This week in yoga we moved forward to the fourth yama, or ethical principle, brahmacarya. Brahmacarya has to do with the conservation of vital energy, especially around sexuality. However, the yama brahmacarya was taught in that way during a time when the culture who defined it was sexually reserved. It was then believed that if one preserved all their sexual energy towards their spiritual practice that they would become enlightened. We know today the practice of celibacy does not usually lead to enlightenment, and so for us it has more to do with conerving our vital energy, generally speaking. My friend Jessica told me that brahmacarya means living in the fullness of Brahma, the divine creator.
Beginning on May 1st, I chose to cultivate brahmacarya within my life for an eight week period. I have currently practiced brahmacarya for just over four weeks. For me, practicing brahmacarya has been a way to put ahimsa (nonviolence), satya (truthfulness), and asteya (non-stealing or generosity) into practice. When I think about conserving my vital energy by practicing moderation I’ve had no choice but to be more kind to myself. When I am practicing the conservation of my vital energy I am more compassionate with myself and demand less of myself. Another thing I’ve noticed is I must look honestly at my life and realize where I’m being excessive and practice being moderate. Finally brahmacarya has finally allowed me to be generous with myself by nurturing myself with life-affirming activities that give me more energy.
When practicing brahmacarya it is important to be kind and honest with yourself. When I notice my life spinning out into excess with work, I take a step back and see how I can be more moderate. We are in a constant cycle of moving in, out and round equilibrium. When you notice you are living excessively, simply notice and allow yourself to move back to balance. For example, this past weekend I went to my sister’s bachelor party. We were out super late on Saturday night, my head didn’t even hit the pillow until 2:00 a.m. This is a practice of excess, a night of partying, not enough sleep, not filling my body with substances that nourish it. The following day I intentionally made plans to restore balance in my body. I spent a quiet day, sitting in my backyard, drawing with my daughter, feeding my body nourishing foods, resting and getting to bed early. Brahmacarya simply means noticing when you are out of balance and taking steps to restore balance.
Nischala Joy Devi defines the sutra on brahmacarya as, “Devoted to living a balanced and moderate life (Brahmacarya), the scope of one’s life force becomes boundless.” As Nischala Joy Devi points out, we used to live in a time where our outpouring of energy was determined by the time of day and the seasons. We now live in a time where we are able to manipulate heat and cold, light and darkness. That kind of manipulation of the natural cycle of activity and inactivity means that we are pushed to expend energy for longer periods of time with way less rest. In our culture excessive expenditure of energy takes the form of overeating, too much TV, too much work, too much exercise, too much reading and studying, talking too much and the list could go on. Nischala Joy Devi points out that we already know how to be excessive, it is actually our challenge to practice moderation.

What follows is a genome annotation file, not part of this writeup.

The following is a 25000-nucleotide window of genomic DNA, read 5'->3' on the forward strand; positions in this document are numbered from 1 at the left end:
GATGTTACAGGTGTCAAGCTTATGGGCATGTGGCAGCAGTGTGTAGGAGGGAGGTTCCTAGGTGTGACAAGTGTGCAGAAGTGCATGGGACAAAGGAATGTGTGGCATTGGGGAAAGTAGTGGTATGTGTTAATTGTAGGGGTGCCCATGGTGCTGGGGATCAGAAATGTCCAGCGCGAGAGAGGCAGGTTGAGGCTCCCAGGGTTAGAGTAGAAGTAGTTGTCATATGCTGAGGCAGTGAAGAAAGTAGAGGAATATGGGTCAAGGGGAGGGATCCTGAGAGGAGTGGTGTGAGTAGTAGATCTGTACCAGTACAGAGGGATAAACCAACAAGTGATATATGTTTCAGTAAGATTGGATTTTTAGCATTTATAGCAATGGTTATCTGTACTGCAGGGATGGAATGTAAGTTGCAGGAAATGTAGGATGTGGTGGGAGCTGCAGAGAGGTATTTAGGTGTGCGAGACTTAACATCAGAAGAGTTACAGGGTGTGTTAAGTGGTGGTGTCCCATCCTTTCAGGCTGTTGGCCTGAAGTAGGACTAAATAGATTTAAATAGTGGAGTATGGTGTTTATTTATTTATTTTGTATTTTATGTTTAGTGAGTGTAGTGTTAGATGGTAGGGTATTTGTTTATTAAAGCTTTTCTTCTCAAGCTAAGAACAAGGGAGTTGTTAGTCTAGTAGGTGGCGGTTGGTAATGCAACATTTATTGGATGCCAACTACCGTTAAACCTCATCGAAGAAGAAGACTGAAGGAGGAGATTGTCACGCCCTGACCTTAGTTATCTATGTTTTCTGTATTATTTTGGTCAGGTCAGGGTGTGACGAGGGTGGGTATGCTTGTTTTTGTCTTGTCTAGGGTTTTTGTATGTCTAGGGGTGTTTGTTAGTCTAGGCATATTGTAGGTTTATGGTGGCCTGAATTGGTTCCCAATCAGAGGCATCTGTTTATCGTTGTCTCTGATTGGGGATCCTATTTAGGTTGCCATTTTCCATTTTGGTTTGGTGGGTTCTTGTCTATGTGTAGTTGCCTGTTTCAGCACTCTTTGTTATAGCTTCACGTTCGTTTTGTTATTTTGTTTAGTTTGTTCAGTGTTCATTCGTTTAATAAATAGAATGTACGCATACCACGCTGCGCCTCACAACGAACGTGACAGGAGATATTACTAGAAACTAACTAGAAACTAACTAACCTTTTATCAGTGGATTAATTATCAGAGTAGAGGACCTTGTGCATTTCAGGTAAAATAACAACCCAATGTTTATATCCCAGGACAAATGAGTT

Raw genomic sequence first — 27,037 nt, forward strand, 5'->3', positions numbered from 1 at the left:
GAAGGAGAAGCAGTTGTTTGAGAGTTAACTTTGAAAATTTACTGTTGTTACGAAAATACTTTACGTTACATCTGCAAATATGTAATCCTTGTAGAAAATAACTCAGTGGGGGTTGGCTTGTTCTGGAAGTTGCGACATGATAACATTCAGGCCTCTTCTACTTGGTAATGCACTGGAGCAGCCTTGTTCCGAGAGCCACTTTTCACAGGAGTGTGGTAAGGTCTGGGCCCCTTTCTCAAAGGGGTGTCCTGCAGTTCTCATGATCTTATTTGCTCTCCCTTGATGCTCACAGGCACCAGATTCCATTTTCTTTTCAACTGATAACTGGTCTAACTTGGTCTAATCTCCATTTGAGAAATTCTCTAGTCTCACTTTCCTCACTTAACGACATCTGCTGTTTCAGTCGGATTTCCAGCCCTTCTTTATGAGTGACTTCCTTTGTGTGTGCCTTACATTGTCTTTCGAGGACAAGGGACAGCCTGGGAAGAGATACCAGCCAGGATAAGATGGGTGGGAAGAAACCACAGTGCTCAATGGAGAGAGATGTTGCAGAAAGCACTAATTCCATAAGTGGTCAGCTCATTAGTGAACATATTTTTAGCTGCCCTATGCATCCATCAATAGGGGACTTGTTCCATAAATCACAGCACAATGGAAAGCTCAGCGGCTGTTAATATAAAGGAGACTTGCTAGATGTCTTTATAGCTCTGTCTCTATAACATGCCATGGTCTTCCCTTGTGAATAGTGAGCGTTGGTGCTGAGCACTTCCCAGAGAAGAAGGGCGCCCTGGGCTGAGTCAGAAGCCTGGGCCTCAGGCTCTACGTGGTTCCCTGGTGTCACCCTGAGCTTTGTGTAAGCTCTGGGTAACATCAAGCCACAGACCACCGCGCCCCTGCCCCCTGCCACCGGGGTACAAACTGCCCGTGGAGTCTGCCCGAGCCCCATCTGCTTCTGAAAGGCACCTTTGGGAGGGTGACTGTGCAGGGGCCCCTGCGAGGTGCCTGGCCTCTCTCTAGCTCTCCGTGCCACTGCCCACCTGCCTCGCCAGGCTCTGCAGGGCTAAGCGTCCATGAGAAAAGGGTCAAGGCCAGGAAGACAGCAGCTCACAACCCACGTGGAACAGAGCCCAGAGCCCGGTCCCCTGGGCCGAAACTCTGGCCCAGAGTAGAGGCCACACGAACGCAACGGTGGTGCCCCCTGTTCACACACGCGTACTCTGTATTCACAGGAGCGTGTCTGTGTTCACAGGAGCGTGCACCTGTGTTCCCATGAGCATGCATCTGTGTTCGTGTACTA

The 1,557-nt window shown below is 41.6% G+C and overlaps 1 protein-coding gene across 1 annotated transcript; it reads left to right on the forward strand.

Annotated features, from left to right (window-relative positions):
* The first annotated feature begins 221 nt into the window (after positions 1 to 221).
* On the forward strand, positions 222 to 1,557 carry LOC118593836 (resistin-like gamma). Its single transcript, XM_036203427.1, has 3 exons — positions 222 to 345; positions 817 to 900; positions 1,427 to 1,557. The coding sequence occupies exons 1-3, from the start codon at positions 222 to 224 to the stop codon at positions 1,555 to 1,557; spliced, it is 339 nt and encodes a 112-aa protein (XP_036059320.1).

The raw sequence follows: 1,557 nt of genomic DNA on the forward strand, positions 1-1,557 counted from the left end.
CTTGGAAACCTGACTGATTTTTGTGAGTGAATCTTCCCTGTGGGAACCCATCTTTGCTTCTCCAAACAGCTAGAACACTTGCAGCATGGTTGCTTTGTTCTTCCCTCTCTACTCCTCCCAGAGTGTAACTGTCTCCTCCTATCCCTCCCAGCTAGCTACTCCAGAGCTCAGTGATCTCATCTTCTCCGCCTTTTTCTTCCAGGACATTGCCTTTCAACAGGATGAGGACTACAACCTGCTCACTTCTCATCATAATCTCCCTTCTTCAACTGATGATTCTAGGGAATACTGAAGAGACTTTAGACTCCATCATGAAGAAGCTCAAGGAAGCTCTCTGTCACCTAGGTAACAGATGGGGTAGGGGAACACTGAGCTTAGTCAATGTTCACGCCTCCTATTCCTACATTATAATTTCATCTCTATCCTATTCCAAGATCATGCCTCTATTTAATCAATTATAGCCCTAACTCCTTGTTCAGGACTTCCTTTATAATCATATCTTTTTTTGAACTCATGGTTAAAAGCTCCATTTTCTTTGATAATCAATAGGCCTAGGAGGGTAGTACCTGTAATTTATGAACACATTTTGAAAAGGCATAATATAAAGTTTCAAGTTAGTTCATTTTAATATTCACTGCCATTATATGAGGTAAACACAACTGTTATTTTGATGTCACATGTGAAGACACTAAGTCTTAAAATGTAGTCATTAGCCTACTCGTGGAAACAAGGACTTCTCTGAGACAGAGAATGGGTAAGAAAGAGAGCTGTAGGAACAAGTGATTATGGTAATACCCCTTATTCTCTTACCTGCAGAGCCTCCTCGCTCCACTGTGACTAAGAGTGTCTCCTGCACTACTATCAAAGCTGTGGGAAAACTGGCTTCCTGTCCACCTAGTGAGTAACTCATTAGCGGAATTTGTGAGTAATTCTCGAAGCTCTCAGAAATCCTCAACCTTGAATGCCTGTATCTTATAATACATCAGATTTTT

When we practice brahmacarya (moderation) we are left with more energy for our spiritual practices. I hear over and over again that people do not have enough time or energy to start a yoga or meditation practice at home. This is because people are stressed out and exhausted from their incessant demands of their lives. When we live a life of moderation and balance then less of our energy is spent restoring the equilibrium. This conservation of vital energy works in a loop as well. What really feeds your spirit? For me things like spending time in nature and sketching in my journal feeds my spirit. With this extra energy I am able to be more present and energized for my clients and students. Additionally my yoga and meditation practices channel my vital energy and help me to maintain a healthy body, heart, mind, and spirit. During yoga and meditation practice I restore my energy and build up my energy reserves.
Reflect on your life and notice how excess and “too much” shows up right now. What things do you do to excess that really drain you of your energy? How could you practice being more moderate? What is something that feeds your spirit and adds to your energy reserves? How could you make space for yourself to be more moderate and engage in activities that build your energy rather than deplete it? What’s one small thing you could do this week to bring brahmacarya (conservation of vital energy) into your life?